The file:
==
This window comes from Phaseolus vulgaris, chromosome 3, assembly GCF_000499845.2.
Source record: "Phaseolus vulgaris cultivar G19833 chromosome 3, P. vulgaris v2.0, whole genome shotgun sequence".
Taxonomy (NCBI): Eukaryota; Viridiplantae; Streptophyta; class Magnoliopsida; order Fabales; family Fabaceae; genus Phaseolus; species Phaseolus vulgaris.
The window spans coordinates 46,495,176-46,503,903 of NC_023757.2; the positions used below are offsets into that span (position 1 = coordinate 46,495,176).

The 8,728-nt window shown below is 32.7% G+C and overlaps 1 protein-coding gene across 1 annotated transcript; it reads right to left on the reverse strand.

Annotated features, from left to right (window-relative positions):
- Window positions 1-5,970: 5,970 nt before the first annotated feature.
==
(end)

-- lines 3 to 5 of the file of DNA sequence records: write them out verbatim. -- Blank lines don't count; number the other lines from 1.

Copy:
Taxonomy (NCBI): Eukaryota; Viridiplantae; Streptophyta; class Magnoliopsida; order Fabales; family Fabaceae; genus Phaseolus; species Phaseolus vulgaris.
The window spans coordinates 46,495,176-46,503,903 of NC_023757.2; the positions used below are offsets into that span (position 1 = coordinate 46,495,176).

The 8,728-nt window shown below is 32.7% G+C and overlaps 1 protein-coding gene across 1 annotated transcript; it reads right to left on the reverse strand.